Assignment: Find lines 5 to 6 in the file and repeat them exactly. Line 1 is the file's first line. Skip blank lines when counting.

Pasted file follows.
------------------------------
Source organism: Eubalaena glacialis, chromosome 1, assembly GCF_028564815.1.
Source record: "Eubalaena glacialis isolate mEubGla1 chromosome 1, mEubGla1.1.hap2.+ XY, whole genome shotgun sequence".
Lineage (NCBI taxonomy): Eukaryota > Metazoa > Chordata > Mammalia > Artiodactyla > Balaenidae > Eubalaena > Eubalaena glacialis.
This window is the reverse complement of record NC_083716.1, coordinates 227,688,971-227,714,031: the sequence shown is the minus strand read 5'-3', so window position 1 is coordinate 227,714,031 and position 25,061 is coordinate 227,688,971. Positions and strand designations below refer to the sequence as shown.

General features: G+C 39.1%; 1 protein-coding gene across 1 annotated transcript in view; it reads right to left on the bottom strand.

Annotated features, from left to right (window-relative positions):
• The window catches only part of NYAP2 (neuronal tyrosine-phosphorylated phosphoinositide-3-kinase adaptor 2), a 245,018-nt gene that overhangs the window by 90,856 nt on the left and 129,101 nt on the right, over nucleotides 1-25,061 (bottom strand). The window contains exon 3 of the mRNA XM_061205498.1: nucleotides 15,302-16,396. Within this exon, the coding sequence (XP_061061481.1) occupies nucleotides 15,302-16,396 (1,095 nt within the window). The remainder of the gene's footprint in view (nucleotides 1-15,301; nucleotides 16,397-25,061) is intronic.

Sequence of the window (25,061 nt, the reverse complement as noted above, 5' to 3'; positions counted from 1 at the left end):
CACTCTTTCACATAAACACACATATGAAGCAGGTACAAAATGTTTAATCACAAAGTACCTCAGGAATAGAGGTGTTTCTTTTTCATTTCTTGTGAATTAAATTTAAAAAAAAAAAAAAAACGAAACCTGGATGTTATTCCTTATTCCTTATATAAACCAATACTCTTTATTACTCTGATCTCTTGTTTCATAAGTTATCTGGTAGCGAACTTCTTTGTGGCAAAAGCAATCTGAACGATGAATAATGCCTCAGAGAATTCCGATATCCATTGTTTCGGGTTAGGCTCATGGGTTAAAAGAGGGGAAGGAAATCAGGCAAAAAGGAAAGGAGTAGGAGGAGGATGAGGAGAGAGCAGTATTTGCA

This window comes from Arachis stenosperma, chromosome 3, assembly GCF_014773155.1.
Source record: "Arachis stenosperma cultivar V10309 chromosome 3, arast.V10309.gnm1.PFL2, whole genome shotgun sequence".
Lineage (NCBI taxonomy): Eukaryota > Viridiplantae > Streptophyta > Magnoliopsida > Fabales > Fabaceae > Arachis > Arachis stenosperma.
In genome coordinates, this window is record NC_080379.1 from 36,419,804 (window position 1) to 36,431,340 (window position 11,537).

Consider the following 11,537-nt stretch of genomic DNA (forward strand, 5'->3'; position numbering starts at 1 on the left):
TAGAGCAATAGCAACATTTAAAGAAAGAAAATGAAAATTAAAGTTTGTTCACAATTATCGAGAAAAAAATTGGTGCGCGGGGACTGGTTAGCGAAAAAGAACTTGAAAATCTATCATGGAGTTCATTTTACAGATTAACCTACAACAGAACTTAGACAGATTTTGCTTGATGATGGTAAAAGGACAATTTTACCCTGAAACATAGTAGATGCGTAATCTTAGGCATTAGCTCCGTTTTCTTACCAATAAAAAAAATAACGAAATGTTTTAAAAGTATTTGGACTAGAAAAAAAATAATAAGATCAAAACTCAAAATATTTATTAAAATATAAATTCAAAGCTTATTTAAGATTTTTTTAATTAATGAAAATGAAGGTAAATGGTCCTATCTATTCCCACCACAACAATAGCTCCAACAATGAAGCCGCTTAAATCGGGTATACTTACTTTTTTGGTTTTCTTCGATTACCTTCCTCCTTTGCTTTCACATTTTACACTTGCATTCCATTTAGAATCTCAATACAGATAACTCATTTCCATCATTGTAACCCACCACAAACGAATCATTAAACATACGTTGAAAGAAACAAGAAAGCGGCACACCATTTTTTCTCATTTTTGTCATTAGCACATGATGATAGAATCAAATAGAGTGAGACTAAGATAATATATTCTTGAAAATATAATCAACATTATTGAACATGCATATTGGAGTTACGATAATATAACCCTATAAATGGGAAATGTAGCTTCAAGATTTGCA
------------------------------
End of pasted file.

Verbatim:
General features: G+C 39.1%; 1 protein-coding gene across 1 annotated transcript in view; it reads right to left on the bottom strand.

Annotated features, from left to right (window-relative positions):